Lymphopenia in primary Sjögren's syndrome is associated with premature aging of naïve CD4+ T cells.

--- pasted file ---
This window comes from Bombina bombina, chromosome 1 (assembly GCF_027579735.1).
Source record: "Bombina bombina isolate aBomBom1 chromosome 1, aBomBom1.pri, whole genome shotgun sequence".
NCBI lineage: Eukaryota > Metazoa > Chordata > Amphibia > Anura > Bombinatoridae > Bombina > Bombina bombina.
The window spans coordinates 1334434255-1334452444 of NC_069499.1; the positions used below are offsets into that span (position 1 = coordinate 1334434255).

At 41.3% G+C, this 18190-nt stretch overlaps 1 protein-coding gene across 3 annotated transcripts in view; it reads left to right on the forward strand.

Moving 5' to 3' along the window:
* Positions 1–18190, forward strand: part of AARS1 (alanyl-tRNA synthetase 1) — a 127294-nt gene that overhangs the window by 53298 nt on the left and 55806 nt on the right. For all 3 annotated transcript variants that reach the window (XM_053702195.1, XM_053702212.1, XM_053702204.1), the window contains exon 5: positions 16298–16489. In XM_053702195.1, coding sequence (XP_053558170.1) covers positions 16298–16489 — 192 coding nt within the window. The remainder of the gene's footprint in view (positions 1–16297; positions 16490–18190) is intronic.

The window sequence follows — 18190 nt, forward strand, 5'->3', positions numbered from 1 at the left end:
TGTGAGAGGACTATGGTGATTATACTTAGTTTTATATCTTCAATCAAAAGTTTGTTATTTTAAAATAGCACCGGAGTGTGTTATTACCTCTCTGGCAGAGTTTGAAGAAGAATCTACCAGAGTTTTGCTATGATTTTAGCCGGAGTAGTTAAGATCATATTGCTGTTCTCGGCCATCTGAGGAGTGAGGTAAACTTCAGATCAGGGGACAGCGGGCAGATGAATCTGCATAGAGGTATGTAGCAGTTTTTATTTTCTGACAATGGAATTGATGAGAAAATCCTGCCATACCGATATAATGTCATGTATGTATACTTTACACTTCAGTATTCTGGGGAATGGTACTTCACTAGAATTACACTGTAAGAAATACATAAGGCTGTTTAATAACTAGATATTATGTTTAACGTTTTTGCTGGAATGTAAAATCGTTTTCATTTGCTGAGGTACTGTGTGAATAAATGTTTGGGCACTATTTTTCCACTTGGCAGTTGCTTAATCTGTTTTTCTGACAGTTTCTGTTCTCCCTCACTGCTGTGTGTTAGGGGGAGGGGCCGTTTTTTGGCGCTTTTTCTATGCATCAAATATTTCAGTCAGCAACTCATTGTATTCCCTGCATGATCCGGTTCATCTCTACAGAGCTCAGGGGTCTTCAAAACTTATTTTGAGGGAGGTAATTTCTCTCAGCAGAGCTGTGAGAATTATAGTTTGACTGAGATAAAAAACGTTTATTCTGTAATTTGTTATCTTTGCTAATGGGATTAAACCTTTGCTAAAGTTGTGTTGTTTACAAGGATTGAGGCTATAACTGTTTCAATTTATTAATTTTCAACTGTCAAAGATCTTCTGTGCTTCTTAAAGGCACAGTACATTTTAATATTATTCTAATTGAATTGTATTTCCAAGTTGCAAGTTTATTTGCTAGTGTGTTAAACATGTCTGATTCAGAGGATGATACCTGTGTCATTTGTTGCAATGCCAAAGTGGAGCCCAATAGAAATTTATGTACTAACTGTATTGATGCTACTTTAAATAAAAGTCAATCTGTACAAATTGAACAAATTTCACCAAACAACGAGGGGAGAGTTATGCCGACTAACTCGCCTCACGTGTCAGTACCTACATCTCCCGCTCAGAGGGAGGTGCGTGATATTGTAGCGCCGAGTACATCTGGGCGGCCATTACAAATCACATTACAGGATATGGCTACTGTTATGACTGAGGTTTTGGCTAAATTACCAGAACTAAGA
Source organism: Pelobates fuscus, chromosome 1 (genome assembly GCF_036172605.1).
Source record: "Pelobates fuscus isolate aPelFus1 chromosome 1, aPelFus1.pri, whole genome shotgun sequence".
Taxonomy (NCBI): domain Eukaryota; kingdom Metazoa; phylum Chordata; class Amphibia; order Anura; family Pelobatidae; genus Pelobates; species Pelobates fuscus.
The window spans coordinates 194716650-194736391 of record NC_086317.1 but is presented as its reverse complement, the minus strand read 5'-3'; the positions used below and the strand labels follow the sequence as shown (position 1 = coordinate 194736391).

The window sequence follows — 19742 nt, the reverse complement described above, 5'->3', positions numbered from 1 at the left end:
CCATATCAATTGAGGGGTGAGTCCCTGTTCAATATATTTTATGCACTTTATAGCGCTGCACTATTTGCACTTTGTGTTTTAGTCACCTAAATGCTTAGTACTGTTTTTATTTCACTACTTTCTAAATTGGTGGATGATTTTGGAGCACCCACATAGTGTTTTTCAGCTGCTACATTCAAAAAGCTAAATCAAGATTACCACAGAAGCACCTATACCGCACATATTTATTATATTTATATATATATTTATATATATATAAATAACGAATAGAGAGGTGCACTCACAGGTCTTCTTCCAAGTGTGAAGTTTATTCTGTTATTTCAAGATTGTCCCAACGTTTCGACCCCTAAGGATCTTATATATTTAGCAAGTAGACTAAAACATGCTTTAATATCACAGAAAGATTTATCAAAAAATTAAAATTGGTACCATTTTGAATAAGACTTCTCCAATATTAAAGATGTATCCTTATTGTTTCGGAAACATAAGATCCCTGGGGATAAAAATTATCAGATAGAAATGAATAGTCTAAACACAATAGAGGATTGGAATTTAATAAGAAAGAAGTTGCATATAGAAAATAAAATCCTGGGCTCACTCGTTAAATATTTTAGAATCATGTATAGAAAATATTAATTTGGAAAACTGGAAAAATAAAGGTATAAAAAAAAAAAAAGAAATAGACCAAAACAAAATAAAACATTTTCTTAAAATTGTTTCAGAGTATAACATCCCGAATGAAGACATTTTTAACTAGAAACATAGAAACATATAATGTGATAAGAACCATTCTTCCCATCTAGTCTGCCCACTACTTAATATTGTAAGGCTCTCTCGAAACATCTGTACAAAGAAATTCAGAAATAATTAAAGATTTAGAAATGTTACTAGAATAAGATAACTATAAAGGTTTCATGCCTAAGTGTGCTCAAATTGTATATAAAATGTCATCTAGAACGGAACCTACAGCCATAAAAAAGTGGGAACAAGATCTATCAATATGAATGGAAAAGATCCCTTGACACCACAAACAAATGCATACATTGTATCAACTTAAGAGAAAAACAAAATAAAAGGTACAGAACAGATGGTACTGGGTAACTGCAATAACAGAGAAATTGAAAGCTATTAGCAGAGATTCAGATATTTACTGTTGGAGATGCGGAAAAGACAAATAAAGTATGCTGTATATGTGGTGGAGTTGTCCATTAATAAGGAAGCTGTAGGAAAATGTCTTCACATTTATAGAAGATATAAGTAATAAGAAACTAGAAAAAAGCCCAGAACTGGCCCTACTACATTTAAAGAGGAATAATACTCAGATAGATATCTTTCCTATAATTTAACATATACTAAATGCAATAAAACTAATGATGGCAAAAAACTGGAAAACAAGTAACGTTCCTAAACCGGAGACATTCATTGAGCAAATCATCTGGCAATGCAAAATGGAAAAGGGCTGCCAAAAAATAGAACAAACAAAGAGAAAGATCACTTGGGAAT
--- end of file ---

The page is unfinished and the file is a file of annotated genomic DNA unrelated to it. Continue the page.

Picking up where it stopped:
To investigate peripheral lymphopenia, a frequent finding in primary Sjögren's syndrome (pSS) associated with higher disease activity and increased mortality.Prospective, cross-sectional study of consecutive patients with pSS (n = 66) and healthy controls (n = 181). Lymphocyte subsets were analysed by flow cytometry, naïve (CD45RA+) and memory (CD45RO+) CD4+ T cells were purified by MACS technology. In vitro proliferation and senescence-associated β-galactosidase (SABG) were assessed by flow cytometry. Telomere length and TCR excision circles (TREC) were measured by real-time PCR. Telomerase activity was analysed according to the telomeric repeat amplification protocols (TRAP).In pSS, lymphopenia mainly affected naïve CD4+ T cells. We noted a lower frequency of proliferating naïve CD4+ T cells ex vivo and decreased homeostatic proliferation in response to IL-7 stimulation in vitro. Furthermore, naïve CD4+ T cells exhibited signs of immune cell aging including shortened telomeres, a reduction in IL-7R expression and accumulation of SABG. The senescent phenotype could be explained by telomerase insufficiency and drastically reduced levels of T-cell receptor excision circles (TRECs), indicating a history of extensive post-thymic cell division. TRECs correlated with the number of naïve CD4+ T cells linking the extend of earlier proliferation to the inability to sustain normal cell numbers.In pSS, evidence for increased proliferation of naïve CD4+ T cells earlier in life is associated with a senescent phenotype unable to sustain homeostasis. The lack of naïve CD4+ T cells forms the basis of lymphopenia frequently observed in pSS.

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